The sport was racing, but Kevin Harvick’s victory in Saturday night’s Bank of America 500 felt more like a late October home run.
Harvick and his No. 4 Stewart-Haas Racing team have been far and away the fastest team in the Sprint Cup Series this season, leading more laps than any other driver and winning a series-leading eight poles.
Until this weekend, only twice had Harvick been able to translate that speed to a victory, most recently in April at Darlington, S.C.
Saturday night, all the gremlins that had plagued the team over the past several months were kept at bay as Harvick held off Jeff Gordon to win for the third time at Charlotte Motor Speedway – all during his past eight starts.
“All those things that we’ve had stuff happen, (Saturday night) we just hit a home run and made it all happen and still had a fast car and parked it in Victory Lane,” Harvick said.
“That’s what it’s all about. Great time of year to do it.”
With the win, Harvick automatically advances to Round 3 of the Chase regardless of his performance in next weekend’s race at Talladega (Ala.) Superspeedway, one of NASCAR’s most unpredictable tracks.
Harvick and Joey Logano – thanks to his win at Kansas – are the only drivers locked in to the next round.
“I think this proved to us that we can do every situation that was presented to us and overcome it,” said Harvick, who has 26 Cup victories.
“Sure, we want to win every week, but in the end, still, there’s only one goal, and that’s to put the trophy in the back of your truck at Homestead (Fla.) and drive it home.”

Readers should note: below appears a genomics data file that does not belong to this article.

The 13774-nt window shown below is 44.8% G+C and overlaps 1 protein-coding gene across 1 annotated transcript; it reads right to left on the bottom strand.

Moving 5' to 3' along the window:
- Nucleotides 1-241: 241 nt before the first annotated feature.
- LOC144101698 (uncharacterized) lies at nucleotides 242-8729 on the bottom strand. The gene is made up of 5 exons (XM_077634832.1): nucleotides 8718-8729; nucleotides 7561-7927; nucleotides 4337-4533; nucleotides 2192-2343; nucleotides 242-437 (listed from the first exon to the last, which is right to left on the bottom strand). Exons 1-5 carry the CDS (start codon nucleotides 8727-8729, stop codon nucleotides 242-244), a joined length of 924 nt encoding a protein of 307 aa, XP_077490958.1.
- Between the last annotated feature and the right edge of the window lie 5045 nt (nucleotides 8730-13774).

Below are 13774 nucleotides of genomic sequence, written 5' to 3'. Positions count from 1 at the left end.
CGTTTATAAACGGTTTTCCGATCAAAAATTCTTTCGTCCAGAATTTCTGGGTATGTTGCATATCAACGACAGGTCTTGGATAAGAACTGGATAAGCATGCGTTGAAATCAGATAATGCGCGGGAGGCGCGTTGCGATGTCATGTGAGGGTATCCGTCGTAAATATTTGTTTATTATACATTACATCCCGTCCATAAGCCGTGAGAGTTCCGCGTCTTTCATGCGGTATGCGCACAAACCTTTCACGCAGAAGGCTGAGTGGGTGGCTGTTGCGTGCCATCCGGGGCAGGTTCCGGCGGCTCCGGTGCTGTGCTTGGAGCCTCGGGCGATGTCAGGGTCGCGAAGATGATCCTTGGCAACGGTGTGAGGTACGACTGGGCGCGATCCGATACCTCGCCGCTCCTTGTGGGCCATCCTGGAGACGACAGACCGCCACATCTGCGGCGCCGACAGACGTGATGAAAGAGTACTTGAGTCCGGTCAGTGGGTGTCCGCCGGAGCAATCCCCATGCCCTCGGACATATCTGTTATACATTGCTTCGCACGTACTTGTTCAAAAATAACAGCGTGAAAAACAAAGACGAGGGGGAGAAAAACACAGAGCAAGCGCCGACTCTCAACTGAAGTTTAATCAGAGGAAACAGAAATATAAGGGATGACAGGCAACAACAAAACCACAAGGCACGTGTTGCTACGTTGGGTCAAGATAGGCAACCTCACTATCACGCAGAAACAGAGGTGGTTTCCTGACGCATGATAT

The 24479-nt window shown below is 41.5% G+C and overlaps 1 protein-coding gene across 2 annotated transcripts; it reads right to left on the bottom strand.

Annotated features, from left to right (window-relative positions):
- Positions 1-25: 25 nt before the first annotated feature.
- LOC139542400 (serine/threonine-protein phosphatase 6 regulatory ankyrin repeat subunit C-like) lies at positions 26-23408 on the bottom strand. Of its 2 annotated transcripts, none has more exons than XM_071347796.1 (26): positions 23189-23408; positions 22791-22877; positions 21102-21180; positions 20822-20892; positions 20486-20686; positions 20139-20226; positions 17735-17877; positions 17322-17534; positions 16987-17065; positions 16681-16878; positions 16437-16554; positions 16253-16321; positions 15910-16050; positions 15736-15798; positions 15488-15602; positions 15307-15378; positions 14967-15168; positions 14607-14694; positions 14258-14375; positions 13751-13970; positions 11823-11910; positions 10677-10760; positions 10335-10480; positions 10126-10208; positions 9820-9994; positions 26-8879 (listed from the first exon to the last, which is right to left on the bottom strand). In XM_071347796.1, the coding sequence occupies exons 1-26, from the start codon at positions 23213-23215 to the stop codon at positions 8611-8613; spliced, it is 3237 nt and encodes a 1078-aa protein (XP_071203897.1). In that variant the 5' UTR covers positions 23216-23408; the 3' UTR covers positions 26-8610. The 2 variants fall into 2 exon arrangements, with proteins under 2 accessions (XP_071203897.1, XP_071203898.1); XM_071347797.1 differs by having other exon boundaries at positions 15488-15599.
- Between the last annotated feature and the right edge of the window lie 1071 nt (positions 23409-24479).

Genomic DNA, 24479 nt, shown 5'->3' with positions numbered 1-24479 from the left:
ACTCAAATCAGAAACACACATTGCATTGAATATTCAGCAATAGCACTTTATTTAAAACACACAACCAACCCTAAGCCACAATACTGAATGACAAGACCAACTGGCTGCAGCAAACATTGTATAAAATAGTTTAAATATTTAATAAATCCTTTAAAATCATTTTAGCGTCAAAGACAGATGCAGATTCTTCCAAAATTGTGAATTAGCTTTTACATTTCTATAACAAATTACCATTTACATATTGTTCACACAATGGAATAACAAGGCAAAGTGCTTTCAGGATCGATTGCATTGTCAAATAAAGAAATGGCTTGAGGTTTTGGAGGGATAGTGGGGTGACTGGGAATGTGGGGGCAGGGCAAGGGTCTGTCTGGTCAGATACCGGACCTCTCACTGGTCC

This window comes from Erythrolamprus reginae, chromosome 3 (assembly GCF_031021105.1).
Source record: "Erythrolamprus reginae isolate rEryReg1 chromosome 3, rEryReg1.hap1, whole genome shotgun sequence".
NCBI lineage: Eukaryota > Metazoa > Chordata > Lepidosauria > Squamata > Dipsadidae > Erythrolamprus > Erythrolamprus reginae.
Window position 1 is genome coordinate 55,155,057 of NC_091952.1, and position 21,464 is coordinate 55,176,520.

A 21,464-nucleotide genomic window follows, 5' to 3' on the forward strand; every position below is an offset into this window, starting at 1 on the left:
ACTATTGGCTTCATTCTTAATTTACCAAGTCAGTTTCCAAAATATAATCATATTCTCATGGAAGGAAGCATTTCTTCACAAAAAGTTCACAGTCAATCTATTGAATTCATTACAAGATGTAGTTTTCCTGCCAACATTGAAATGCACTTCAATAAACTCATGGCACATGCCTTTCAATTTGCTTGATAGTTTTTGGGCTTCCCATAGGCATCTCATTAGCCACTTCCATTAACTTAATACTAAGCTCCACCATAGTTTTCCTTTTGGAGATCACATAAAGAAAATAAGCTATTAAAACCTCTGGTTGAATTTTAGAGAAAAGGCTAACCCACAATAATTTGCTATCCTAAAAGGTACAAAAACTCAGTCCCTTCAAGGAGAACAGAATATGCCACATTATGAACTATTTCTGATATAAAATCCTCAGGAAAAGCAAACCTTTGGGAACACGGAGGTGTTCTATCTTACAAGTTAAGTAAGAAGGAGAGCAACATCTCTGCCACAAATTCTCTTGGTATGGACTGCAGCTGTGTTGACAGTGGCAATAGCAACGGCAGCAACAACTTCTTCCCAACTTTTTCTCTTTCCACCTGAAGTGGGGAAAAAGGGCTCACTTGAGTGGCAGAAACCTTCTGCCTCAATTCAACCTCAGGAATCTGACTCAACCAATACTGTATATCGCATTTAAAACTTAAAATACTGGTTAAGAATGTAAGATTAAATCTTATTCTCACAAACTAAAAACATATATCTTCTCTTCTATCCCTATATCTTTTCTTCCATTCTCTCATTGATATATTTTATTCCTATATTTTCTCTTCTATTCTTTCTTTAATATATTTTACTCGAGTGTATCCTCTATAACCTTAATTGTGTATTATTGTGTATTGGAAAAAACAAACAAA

Jamie McMurray finished third in the race, Logano was fourth and pole-winner Kyle Busch was fifth. Logano leads the series standings by six points over Busch.
The frustration of trying to advance in NASCAR’s new Chase format spilled from the track into the garage area after Saturday night’s race.
As the race drew to a close, Harvick appeared to have the victory well in hand but several drivers attempting to stave off elimination from the Chase were trading fender paint and then later fists.
Brad Keselowski drew the ire of Denny Hamlin and Matt Kenseth for incidents on the track and on pit road after the race.
While Harvick’s team was celebrating in Victory Lane, the speedway’s giant HDTV was lit up with video of Kenseth charging after Keselowski between haulers back in the garage.
“When you see that emotion out of Matt Kenseth, you know that NASCAR has done the right thing to this Chase because everybody is on offense and gouging for every single position that you can get every lap,” Harvick said.
The four Chase drivers lowest in points and in danger of being eliminated from title contention next weekend are Kenseth, Keselowski, Dale Earnhardt Jr. and reigning series champion Jimmie Johnson.
Any of the four still could advance with a victory at Talladega. The problem? There can only be one winner.
“A win in this particular round, if you want to call it, nobody wants to deal with Talladega,” said Gordon, who is sixth in points.
“Everybody would like to take the weekend off there if they could. (Harvick and Logano) in some ways get to, and the rest of us are going to have to go race there.”
That was a fact not at all lost on Harvick.
Asked his strategy for Talladega next week, Harvick was beaming with satisfaction:
“I don’t know, I’m parking it and watching it. It’s going to be fun to watch. It’s going to be crazy, offensive racing,” he said.
Then Harvick looked to his wife: “You want to drive, DeLana?”